VANCOUVER -- Vancouver Canucks goalie prospect Michael DiPietro debuted a new set of red-and-white, maple leaf-adorned Bauer pads and gloves shortly after learning he'd be playing for Canada at the 2019 IIHF World Junior Championship.
So why was the 19-year-old goalie marking up his new blocker with a felt pen before making his second pre-tournament start, against Finland on Sunday?
After admitting to nerves and drifting focus amid long periods of inactivity during his first pre-tournament game, a 5-3 win against Switzerland at Save-On-Foods Memorial Centre in Victoria, British Columbia on Dec. 19 in which he made 14 saves, DiPietro added a couple of easily visible hand-written reminders to the inside of his blocker cuff after talking to Dr. Ryan Hamilton, Canada's mental performance consultant.
"Take things one puck at a time, and then ABC: Be Aware, Breathe, Choose," DiPietro said. "I was talking to our sports psychologist and it stuck out to me. Be aware of your surroundings, be aware your mind is drifting, take a breath and then choose what to focus on. It's just mental."
So much of goaltending often is, but DiPietro faces extra distractions with Canada playing its preliminary-round games Rogers Arena, home of the Canucks, who selected him in the third round (No. 64) of the 2017 NHL Draft.
DiPietro's progress has been monitored closely and much hyped in Vancouver, adding another layer to the already pressure-packed job of being a goalie at a WJC on home ice.
So just as he did last season, when he set a motivational reminder on his phone after he was cut by Canada during final selection camp for the 2018 WJC, DiPietro will use the message on his blocker as another way to help him.
"It's really hyped, this event, and it being in Canada and everything that comes along with that, and me being a Canucks prospect, I just have to remember to keep things simple and just play goal," DiPietro said.
Whether he gets to do that as Canada's No. 1 remains to be seen.
DiPietro gave up two goals on 15 shots in playing the first half of a 5-2 loss against Finland at Rogers Arena on Sunday. Ian Scott (Toronto Maple Leafs) played the second half of the game and made seven saves on nine shots.
Scott is 23-2-1 with a .943 save percentage and four shutouts for Prince Albert in the Western Hockey League this season, and Canada coach Tim Hunter praised Scott's calm style after he made 22 saves in a 6-1 pre-tournament win against Slovakia at Save-On Foods Memorial Centre on Friday.
Hunter said he hasn't picked his starter for the 2019 WJC, which starts Wednesday and runs through Jan. 5 in Vancouver and Victoria. He said it's likely Scott and DiPietro will split the first two games, against Denmark on Wednesday (8 p.m. ET; TSN, NHLN [joined in progress]) and against Switzerland on Thursday, and then the coaching staff will make a decision for the remainder of the tournament.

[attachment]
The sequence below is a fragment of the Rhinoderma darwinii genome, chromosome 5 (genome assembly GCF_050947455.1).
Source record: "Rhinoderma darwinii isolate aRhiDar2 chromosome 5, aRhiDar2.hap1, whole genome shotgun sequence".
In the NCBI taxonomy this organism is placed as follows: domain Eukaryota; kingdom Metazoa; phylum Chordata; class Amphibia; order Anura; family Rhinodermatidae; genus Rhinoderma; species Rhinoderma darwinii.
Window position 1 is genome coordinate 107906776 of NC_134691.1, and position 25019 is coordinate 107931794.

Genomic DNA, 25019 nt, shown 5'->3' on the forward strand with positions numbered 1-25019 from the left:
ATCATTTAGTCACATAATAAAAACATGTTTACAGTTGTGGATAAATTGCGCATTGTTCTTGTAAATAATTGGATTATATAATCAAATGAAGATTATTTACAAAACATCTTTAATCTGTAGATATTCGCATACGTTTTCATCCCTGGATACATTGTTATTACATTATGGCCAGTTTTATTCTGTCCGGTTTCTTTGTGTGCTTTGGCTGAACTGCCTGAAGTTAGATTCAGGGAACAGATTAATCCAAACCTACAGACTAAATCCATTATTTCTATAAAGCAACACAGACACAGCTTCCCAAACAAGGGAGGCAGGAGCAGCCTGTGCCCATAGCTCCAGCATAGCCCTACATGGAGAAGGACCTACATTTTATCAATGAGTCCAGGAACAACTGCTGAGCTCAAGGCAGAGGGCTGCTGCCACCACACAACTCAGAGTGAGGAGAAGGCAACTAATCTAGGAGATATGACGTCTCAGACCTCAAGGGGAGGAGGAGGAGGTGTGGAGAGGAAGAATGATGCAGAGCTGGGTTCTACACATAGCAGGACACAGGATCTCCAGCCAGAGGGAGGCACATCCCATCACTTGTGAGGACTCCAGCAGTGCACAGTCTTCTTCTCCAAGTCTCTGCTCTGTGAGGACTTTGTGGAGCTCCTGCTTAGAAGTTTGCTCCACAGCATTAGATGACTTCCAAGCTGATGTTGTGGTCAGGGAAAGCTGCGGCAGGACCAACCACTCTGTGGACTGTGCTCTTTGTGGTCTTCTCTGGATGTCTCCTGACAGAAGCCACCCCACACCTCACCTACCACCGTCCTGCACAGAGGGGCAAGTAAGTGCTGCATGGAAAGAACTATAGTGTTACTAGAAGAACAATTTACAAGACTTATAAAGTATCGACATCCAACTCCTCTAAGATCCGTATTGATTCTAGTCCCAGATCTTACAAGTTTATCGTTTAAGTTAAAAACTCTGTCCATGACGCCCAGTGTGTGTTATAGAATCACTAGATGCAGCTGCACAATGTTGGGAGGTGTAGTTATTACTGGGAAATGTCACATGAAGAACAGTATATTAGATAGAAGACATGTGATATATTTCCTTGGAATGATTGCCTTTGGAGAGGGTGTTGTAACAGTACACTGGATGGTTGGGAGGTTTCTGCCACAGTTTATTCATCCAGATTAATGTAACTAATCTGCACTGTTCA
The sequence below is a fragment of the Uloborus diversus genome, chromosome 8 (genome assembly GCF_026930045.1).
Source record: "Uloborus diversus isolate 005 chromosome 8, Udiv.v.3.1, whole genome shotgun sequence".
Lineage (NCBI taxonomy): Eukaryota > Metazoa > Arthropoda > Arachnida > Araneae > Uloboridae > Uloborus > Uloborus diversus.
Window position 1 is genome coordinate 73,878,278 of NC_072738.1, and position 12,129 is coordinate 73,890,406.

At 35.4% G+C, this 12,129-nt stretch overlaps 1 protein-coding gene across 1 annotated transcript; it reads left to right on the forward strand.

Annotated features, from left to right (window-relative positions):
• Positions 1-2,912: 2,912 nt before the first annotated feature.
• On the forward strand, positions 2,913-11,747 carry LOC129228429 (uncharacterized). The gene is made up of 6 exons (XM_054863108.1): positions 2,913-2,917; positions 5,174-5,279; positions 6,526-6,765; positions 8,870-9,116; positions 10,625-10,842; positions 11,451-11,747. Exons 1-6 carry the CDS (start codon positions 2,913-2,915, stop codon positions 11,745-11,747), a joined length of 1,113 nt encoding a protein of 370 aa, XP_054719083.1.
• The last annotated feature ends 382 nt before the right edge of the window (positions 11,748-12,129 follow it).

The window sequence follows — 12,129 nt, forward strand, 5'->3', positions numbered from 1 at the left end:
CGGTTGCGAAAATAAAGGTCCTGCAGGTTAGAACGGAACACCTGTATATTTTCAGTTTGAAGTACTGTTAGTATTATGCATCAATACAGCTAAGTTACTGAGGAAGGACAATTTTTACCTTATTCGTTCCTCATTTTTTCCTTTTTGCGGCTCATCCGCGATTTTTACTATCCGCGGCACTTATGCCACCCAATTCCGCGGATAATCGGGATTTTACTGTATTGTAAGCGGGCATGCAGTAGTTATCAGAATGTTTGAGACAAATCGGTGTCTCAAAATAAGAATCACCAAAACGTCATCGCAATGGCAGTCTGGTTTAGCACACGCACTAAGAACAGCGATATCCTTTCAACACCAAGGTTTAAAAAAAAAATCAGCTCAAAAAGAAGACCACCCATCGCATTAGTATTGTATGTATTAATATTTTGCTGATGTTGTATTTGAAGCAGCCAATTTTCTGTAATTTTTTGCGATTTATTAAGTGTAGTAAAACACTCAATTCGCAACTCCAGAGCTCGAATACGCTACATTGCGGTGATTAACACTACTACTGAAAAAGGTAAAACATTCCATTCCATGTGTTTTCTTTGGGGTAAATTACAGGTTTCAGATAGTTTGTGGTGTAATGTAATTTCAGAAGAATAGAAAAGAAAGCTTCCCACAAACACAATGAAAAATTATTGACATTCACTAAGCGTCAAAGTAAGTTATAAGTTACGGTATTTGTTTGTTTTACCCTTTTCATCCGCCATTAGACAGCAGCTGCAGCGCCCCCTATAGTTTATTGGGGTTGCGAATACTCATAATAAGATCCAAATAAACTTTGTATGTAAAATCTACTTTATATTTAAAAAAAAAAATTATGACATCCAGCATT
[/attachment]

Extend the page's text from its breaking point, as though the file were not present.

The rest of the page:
The challenge for DiPietro is not worrying about that decision.
"Just take one puck at a time, don't worry about what's down the road or that it's the Vancouver Canucks' building," Canada goaltending consultant Fred Brathwaite said. "He just has to come in, play one shot at a time and want to be in this situation. When you play for Canada you are nervous, the pressure is real, but just accept you want to be in this position and play the game you know how to play."
DiPietro's game has evolved since he was drafted.
Best known for his competitiveness and athleticism making desperate second and third saves while helping Windsor win the Memorial Cup in 2017, DiPietro has quieted his game. A more relaxed stance and improved efficiency in movement and tracking mechanics were part of him being named Ontario Hockey League goaltender of the year last season, and having a .922 save percentage in 22 OHL games this season.
"He's not as busy as he used to be but he still makes those athletic saves when needed," Brathwaite said.
Video: Cosentino on DiPietro, Canada forwards ahead of WJC
DiPietro was Canada's third goalie at the 2018 IIHF World Championship and remembers some of the advice he got from his roommate, Carolina Hurricanes goalie Curtis McElhinney.
"Just the mental side of the game," DiPietro said. "An event like World Juniors gets analyzed times 1,000 in my opinion and sometimes you can see yourself reading into a lot of things and kind of forgetting just to play. It's just focusing on my game and what is happening on the ice and try to block out the outside noise. He definitely gave me a strategy for that. All you can do is take it one puck at a time."
If he needs a reminder mid-game, all DiPietro has to do is glance at his right wrist.